Leach's famous essay "Towards a Standard" in A Potter's Book (1940) is a re-statement of the Arts and Crafts philosophy with all of William Morris's suspicion of industry and idealization of the peasant. The Arts and Crafts movement was influential in Japan as well, and Leach's Japanese colleagues, Tomimoto and Soetsu Yanagi were thoroughly familiar with Ruskin and Morris. And so Leach's "Japanese" ideas were already westernized before he picked them up.

The value and scarcity of work from Ogato Kenzan's workshop inevitably encouraged forgeries. By the early 1960s a large number of them had come onto the market and for a time they deceived collectors and critics. Leach never ceased to believe in them, even after everyone else was undeceived. Although his failing sight made it difficult for him to see them properly, he said that he knew in his heart that they were genuine.

Nevertheless, the best Kenzan ceramics (whether made by Ogata or not) remain an inspiration to pottery painters.

Richard Wilson, The Potter's Brush (Washington: Smithsonian, 2001)
Bernard Leach, Kenzan and his Tradition (London: Faber & Faber, 1966)

28 November 2016


The Supper at Emmaus, Riccardo Ferroni
Rome is so full of churches, and so many of them are dedicated to Mary, that it's easy to go to the wrong one.  We meant to go to Santa Maria del Popolo in the Piazza del Popolo to see the two Caravaggios, The Crucifixion of St Peter and The Conversion of St Paul, but we mistakenly went to Santa Maria dei Miracoli instead and spent fifteen minutes wondering what had happened to the paintings.

There's a third Santa Maria in the Piazza, Santa Maria di Montesanto, the twin of Santa Maria dei Miracoli, and it has a surprising painting, The Supper at Emmaus, by Riccardo Tommasi Ferroni.

It looks like a conventional Baroque painting until you notice that the boy in the foreground is wearing trainers. Then you notice that Jesus has put the meal on a newspaper. Ferroni painted it in 1982. It's a rare setting of a biblical story in a quasi-contemporary setting, which interested me because in my narrative ceramics I tried something similar.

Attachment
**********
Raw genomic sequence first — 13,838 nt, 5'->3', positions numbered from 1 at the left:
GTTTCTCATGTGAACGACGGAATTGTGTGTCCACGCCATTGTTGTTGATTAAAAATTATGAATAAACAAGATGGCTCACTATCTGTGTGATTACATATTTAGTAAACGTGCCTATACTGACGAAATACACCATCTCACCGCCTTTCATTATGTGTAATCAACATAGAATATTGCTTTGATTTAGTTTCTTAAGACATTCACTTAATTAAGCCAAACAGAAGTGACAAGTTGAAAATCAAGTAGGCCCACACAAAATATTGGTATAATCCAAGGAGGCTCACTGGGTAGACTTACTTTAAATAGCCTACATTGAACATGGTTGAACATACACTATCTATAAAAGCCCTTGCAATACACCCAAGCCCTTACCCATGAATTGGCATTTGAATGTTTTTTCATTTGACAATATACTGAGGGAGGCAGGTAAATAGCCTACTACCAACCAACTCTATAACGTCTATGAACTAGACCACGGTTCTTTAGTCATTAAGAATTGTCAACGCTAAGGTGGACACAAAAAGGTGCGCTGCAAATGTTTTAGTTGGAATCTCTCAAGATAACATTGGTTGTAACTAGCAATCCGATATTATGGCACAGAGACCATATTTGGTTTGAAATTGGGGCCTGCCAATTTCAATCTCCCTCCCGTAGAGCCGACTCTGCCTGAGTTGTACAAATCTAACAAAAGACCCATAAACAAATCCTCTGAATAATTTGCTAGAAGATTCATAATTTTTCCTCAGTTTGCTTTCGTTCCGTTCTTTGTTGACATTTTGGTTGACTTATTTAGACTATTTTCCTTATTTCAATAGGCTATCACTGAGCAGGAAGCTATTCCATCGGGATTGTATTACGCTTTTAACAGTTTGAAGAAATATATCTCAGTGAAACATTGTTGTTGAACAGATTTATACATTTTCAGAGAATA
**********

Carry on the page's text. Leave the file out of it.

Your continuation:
Ferroni (1934-2000) was born into an artistic family and studied at the Academy of Fine Arts in Florence. Later he moved to Rome. By the end of the 1950s he was recognized as a modern painter in the school of Caravaggio, referring to pictorial forms of the past, in particular Mannerism and the Baroque. He he participated in the Fourth Quadrennial in Rome (1965) and in the Fourth Biennial of Contemporary Art in Paris. In 1982 he was elected to the Accademia di San Luca and exhibited at at the Venice Biennale, where he was involved in an altercation with Antoni Tàpies.

Self-Portrait with Verdi, Riccardo Ferroni
Ferroni was a bold choice for Santa Maria di Montesanto because some of his other paintings were weird, such as his Self-Portrait with Verdi. But in truth Caravaggio, the bad boy of art, made far more disturbing paintings than Ferroni with his mild surrealism.

Caravaggio, Judith Beheading Holofernes

25 November 2016


Faience vases by Stig Lindberg (1950s)
In ceramics, joie de vivre is usually associated with the Mediterranean – the tin-glazed pottery of Spain or Vallauris.  But there's something about tin-glaze itself that brings it out, even in the north.  One of its great exponents was Stig Lindberg (1916-1982), the prolific Swedish designer who spent most of his career at the Gustavsberg pottery factory.

Lindberg studied at the Swedish State School of Arts, Crafts and Design in Stockholm, with the intention of becoming a painter. He started at Gustavsberg in 1937 and became their art director in 1949. He remained with the company until 1980, when he retired to Italy to set up his own studio. Much of his work was in faience, painted tin-glaze, in which he made a modernist re-interpretation of an old method of decoration, like these vases  from the 1950s (above). His faience designs were painted directly in-glaze, an expensive method of decoration also used, in a similar medium, by the Poole Pottery in Dorset.

In the 1950s, many of Lindberg's forms were derived from biomorphism, a movement in painting and sculpture that evoked living forms but was generally non-representational. The most consistent exponent of biomorphism was Hans Arp (below). Many of Miró's forms were biomorphic too.

Hans Arp, Human Concretion (1933)

Henry Moore and Barbara Hepworth produced biomorphic sculptures - Moore's representational, Hepworth's (below) abstract. In the post-war period biomorphism heavily influenced the applied arts.

Barbara Hepworth, Corinthos (1954)

Because of the diffusion of biomorphism into interior design it became emblematic of modernism. There were cartoons of puzzled museum visitors looking through holes in biomorphic sculptures – Anatol Kovarsky's classic (below) was published in The New Yorker in 1947.

Anatol Kovarsky, The New Yorker (1947)

But the puzzled visitor went home and used biomorphic glassware, biomorphic ceramics like Lindberg's, textiles with biomorphic motifs and even biomorphic furniture (below)

Murano glass (1950s)
Textile by Robert Stewart (1950s)